Mumps can be a serious and infectious viral disease, which can be prevented by the measles, mumps and rubella (MMR) vaccination.
How do you get mumps?
Mumps is spread from an infected person through coughing, sneezing, or talking. It can be spread via face to face contact within a metre, or by touching an object contaminated with infected saliva and mucus, such as a used tissue or keyboard.
The people who have the highest risk of developing severe mumps and complications are unvaccinated adolescents and adults.
Early symptoms of mumps include fever, headache, muscle aches, tiredness, and loss of appetite. The salivary glands on one or both sides of the face, cheeks or jaw may become swollen and sore after two days.
What should you do if you think you or your family member has mumps?
- If you think you have mumps, stay at home and call your doctor or Healthline on 0800 611 116. Healthline operates 24 hours a day, seven days a week and has a translator service available.
- If you are going to visit a medical centre or after hours’ clinic, please phone before you go and tell them if you think you have mumps.
- Check out this fact sheet from the Auckland Regional Public Health Service. Your doctor will advise your infectious period and then you will need to tell family and friends who may have caught mumps from you during this period.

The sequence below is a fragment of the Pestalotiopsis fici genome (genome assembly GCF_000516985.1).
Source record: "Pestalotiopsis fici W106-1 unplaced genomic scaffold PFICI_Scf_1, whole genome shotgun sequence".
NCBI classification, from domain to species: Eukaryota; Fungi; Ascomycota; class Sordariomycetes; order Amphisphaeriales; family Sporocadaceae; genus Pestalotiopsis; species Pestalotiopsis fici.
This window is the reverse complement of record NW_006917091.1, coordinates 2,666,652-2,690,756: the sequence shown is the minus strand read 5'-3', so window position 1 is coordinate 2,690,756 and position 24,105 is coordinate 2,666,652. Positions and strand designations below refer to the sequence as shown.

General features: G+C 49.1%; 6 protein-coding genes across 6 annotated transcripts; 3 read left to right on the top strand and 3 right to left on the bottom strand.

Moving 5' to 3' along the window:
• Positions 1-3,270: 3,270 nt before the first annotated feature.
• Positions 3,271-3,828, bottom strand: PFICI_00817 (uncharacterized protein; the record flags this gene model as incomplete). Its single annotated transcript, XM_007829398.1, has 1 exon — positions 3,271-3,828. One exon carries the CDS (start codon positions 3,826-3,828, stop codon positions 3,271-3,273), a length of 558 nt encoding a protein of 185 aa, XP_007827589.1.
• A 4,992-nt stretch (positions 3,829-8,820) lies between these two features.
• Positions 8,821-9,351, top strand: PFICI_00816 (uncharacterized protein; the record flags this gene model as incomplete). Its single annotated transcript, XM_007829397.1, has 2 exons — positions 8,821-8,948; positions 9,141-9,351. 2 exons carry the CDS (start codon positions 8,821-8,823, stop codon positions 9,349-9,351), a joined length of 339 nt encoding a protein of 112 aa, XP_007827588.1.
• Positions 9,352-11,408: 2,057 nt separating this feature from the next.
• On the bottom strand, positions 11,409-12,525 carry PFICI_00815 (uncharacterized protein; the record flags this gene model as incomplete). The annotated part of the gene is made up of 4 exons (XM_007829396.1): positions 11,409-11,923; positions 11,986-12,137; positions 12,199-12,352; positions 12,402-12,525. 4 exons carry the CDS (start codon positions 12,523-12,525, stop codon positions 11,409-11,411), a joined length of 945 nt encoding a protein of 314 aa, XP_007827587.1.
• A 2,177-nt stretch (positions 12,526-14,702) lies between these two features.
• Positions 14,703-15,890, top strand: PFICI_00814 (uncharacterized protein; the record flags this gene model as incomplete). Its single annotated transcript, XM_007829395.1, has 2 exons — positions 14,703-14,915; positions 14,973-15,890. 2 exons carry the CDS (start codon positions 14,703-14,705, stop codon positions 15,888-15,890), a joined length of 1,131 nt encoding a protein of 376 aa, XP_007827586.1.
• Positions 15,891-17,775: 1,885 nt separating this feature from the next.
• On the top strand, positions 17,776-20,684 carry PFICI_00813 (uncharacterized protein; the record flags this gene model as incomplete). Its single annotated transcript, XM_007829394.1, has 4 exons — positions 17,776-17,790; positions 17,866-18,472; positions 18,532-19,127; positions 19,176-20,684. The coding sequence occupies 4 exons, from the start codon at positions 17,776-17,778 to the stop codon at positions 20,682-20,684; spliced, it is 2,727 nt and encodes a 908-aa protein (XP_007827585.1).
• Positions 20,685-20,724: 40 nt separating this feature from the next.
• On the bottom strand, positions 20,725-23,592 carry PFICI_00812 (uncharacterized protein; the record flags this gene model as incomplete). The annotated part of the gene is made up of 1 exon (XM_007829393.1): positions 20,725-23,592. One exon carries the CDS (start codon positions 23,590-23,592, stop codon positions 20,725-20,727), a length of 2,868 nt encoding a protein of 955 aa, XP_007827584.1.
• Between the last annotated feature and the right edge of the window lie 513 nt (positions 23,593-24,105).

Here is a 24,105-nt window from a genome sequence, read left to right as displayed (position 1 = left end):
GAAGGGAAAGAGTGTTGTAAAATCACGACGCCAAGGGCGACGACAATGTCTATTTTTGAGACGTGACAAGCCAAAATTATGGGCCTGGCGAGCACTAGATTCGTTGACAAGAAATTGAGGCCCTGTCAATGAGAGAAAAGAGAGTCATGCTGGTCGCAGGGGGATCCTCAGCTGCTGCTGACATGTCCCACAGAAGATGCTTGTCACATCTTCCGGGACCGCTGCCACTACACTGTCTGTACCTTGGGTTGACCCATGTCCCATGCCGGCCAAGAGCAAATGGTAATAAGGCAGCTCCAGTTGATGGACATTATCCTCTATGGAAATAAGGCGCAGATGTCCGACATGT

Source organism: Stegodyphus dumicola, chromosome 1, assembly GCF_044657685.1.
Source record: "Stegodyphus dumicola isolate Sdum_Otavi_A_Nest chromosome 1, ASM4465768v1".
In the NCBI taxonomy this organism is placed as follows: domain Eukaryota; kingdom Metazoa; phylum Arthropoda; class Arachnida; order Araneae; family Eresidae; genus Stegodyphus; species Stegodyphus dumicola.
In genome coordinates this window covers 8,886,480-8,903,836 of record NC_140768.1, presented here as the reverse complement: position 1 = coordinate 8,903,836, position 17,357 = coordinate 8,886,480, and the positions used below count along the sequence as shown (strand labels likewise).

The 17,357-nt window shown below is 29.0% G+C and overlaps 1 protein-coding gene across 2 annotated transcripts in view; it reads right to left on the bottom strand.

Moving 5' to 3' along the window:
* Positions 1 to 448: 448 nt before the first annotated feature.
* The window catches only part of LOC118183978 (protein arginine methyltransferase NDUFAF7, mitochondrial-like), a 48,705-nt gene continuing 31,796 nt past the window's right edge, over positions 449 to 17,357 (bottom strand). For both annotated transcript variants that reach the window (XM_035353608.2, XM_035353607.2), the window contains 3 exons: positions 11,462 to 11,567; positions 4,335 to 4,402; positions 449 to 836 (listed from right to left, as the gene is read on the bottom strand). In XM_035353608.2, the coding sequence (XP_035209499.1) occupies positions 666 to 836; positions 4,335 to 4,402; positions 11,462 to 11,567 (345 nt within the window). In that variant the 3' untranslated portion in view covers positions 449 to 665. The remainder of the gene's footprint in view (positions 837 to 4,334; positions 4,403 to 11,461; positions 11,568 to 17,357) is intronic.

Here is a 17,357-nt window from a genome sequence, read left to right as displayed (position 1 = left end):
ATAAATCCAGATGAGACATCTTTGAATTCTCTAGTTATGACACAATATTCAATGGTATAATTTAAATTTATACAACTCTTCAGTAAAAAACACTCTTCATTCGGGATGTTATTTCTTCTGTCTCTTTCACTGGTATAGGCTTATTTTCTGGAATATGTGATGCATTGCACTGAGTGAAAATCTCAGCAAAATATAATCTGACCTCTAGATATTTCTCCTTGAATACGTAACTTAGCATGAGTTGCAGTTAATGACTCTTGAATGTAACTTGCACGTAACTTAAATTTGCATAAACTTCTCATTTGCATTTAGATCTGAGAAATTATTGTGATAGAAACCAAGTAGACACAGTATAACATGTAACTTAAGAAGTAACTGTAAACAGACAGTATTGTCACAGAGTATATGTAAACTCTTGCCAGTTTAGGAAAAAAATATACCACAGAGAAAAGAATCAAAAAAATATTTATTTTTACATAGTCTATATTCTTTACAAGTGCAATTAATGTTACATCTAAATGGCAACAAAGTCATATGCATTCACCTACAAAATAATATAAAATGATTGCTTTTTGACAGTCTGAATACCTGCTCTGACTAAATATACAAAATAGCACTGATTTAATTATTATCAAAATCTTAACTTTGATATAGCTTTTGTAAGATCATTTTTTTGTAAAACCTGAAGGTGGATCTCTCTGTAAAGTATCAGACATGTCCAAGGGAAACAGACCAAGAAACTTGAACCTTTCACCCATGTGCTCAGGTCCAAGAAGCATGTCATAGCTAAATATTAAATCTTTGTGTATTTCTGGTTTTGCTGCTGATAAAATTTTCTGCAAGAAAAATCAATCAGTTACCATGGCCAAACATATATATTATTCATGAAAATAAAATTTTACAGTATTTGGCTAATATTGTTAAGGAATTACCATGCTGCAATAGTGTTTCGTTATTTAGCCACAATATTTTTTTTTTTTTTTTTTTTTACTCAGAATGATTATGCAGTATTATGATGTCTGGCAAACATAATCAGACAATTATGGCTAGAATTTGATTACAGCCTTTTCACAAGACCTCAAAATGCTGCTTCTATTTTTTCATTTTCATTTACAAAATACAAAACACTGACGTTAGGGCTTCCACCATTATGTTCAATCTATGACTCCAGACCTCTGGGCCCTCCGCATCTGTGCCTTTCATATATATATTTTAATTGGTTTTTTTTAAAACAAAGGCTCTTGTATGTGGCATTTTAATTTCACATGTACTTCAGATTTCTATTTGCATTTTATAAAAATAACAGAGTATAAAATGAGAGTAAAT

- If you do have mumps, anyone who has been near you and is not vaccinated or immune to mumps may now be developing the disease. Please show them this information sheet.
Protecting yourself and others from mumps
- People who have been exposed to mumps should get a measles, mumps and rubella (MMR) vaccination as soon as possible, if they are unsure or cannot find evidence of being vaccinated with a MMR vaccine.
- Those people who have only had one MMR should get a second MMR as soon as possible, provided it is four weeks since the first MMR.
- Babies can be vaccinated with MMR in Auckland at six months of age, and then when they are 12 months and four years, to protect them in the current measles outbreak.
- The best way to protect against mumps is for everyone between the ages of 4 and 38 years to have had two doses of the MMR vaccine. Currently anyone aged under 30 years without one MMR, or those working in health and education are the priority for vaccination in Auckland. Please talk to your doctor if this is you.